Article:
Openly gay. Pulitzer Prize-winning critic Hilton Als was not a fan of NC native and comic Jerrod Carmichael’s performance as host of Tuesday night’s 80th annual Golden Globes. The New Yorker writer took to Instagram Wednesday to deliver his blistering critique.

“Dystopian comedy is not really comedy because it doesn’t contain a shred of hope, or any other human aspiration, which is what comedy is: about how we aspire, fail, get up again,” Als wrote in the caption to a photo of Carmichael from the awards show. “Bitter smugness is not really a style, but it can be part of one’s self-proclamation, especially if you’re bathing in the privilege of lines like, ‘And so my publicist called again and said again,’ etc.”

Als was referring to Carmichael’s purposefully awkward opening monologue on the Golden Globes telecast, in which the 35-year-old comic addressed the fact that in 2021 it was revealed that the Hollywood Foreign Press Association had zero Black members at the time. Carmichael described the circumstances that led to his hosting gig, presumably by way of explaining his involvement with the controversial organization’s awards ceremony.

At various points in the evening Carmichael told the audience quiet down, which Vulture critic Kathryn Van Arendonk interpreted as an attempt to create a sense of intimacy and force the stars and industry heavyweights in the room to acknowledge and sit in the awkwardness of the situation.

Als didn’t see it that way. “The point is you do not tell your elders to shut up, you do not say a hotel is responsible for Whitney Houston’s death, you do not drag dear Niecy Nash through your contempt-slime and call it gay fraternity, and you do not sell race as something that can be sold, or should be. You do not match network/award Gods cynicism by giving side eye while your black butt signs on the dotted line, thus justifying their cynicism about colored people in the first place: We tried! And look how they do….”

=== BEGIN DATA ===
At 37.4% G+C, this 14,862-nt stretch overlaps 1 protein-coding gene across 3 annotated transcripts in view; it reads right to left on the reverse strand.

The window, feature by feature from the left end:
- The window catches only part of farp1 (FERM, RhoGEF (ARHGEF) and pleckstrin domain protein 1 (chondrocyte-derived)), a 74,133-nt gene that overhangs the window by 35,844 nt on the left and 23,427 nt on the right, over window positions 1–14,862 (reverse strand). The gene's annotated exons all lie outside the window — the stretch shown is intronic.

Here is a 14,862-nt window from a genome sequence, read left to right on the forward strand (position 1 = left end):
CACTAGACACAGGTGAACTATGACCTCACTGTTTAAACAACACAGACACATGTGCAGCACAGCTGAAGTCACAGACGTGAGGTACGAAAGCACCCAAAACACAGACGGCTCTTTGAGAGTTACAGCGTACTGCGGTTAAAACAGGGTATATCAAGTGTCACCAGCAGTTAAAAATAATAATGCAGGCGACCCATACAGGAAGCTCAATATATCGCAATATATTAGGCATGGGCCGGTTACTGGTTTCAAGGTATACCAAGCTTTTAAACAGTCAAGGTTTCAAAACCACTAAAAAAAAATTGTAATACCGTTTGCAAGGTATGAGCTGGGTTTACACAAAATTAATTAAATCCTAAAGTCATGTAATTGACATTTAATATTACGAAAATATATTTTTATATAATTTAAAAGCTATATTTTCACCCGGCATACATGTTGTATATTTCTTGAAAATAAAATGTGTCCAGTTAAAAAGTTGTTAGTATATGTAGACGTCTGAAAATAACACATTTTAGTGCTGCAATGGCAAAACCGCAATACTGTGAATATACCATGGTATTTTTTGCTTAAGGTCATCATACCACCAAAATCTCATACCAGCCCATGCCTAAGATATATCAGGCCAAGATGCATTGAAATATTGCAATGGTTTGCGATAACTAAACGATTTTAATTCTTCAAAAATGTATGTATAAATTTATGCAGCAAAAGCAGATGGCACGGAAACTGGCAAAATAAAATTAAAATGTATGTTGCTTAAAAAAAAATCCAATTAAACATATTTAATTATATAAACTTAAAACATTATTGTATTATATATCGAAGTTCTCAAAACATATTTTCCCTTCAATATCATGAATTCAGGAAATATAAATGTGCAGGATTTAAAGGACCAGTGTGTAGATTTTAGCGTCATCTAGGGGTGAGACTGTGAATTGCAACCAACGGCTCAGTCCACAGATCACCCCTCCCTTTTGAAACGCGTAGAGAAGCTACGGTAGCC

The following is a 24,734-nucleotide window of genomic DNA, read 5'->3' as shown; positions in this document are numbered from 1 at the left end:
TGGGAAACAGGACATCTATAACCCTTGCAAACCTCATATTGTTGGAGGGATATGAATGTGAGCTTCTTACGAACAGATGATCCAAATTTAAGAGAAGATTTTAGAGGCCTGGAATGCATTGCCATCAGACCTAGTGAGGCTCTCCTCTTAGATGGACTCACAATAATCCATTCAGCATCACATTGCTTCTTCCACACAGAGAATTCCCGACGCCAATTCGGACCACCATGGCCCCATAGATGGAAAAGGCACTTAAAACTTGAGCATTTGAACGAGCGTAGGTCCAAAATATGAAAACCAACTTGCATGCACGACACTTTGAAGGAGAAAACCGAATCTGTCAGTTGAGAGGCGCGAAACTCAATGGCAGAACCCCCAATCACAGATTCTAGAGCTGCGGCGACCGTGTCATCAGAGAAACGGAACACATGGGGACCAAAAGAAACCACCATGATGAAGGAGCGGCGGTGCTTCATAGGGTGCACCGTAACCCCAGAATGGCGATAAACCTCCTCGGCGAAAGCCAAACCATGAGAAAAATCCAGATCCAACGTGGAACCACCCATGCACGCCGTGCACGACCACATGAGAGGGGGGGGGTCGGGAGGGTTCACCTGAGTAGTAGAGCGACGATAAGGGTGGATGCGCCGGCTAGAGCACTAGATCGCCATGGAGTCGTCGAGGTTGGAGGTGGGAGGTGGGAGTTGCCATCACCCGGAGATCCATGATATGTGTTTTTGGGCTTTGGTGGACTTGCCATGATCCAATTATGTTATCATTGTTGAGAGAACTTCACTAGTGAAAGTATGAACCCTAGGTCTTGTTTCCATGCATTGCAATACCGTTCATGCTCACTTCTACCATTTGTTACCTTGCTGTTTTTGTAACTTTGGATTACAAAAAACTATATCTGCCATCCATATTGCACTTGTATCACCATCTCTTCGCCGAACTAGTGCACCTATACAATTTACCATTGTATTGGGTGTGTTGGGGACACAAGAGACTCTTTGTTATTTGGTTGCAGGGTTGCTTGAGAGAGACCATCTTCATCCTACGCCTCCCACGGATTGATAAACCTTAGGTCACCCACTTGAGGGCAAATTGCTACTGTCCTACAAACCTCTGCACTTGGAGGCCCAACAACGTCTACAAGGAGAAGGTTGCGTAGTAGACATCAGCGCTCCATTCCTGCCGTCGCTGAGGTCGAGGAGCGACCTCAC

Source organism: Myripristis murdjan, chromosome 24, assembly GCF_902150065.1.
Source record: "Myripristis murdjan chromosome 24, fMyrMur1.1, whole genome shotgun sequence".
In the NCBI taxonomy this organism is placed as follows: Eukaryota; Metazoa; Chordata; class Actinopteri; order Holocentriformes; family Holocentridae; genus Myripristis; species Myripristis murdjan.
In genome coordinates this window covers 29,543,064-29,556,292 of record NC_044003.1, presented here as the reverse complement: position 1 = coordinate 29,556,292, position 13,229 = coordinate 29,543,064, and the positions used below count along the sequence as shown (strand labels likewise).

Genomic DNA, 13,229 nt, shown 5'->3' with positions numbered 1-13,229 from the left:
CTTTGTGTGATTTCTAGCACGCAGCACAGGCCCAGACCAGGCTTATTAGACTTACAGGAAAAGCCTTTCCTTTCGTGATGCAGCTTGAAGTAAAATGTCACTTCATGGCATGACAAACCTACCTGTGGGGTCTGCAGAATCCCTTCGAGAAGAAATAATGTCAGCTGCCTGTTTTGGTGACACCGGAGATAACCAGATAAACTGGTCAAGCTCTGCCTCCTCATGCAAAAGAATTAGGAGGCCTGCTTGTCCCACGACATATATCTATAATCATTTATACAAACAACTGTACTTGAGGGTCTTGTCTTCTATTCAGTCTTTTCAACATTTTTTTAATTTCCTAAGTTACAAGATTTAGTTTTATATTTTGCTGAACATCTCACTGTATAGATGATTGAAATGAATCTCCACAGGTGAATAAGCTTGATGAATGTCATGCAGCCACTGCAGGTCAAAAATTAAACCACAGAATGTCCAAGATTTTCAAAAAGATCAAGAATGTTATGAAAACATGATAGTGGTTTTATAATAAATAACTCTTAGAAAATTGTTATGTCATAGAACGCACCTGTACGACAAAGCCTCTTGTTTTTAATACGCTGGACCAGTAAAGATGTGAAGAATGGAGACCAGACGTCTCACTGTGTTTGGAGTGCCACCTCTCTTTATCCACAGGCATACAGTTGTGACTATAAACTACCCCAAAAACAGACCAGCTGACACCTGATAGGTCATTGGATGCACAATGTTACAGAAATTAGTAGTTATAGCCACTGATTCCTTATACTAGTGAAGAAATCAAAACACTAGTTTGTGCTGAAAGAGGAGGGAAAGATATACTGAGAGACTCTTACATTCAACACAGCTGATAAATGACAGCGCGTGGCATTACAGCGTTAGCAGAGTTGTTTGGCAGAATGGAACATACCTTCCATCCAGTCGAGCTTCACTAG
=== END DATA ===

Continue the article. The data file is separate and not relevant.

As he paced the stage during his opening monologue, Carmichael told the crowd, “I’m here because I’m Black.” He also made a point of revealing that a friend advised him to take the gig hosting the Golden Globes after learning that the HFPA offered him $500,000.

Later in the show, he introduced Niecy Nash-Betts saying, “We both gay now, so that’s cool.” He also drew criticism following the show for referring to the Beverly Hilton, where the Golden Globes took place, as “the hotel that killed Whitney Houston.” (Houston was found dead in her suite at the hotel in 2012.)

“And lastly you do not believe any of this has to do with the human experience other than your own, and being gay—take it from me—is not an occasion to be rewarded, or make you exempt from caring for other people because of your pain,” Als continued in his post, seemingly taking a shot at Carmichael’s Emmy-winning comedy special Rothaniel, in which the comic came out publicly. “We all have pain. But many of us don’t have the privilege of lying about who we are on a sitcom for a lot of cash, and then redressing that lie in close-up on HBO when we come out. For more money and attention.”

“What you do before the gig, though, is grow up, get that chip off your shoulder, and care for others more than you know how to care for your ‘profile,’” Als continued. “In short, you learn to communicate with other people, and hope they can love you back. That’s the joy and vulnerability inherent in performing, which is an honor, not an occasion for contempt.”

Als wrapped up by referencing the comedian’s ‘The Carmichael Show’ co-star Tiffany Haddish’s 2017 stand-up special She Ready! in his verdict on Carmichael: “To paraphrase the wonderful Tiffany Haddish: Jarrod, he ain’t ready.”

This story appears courtesy of our media partner LGBTQNation.

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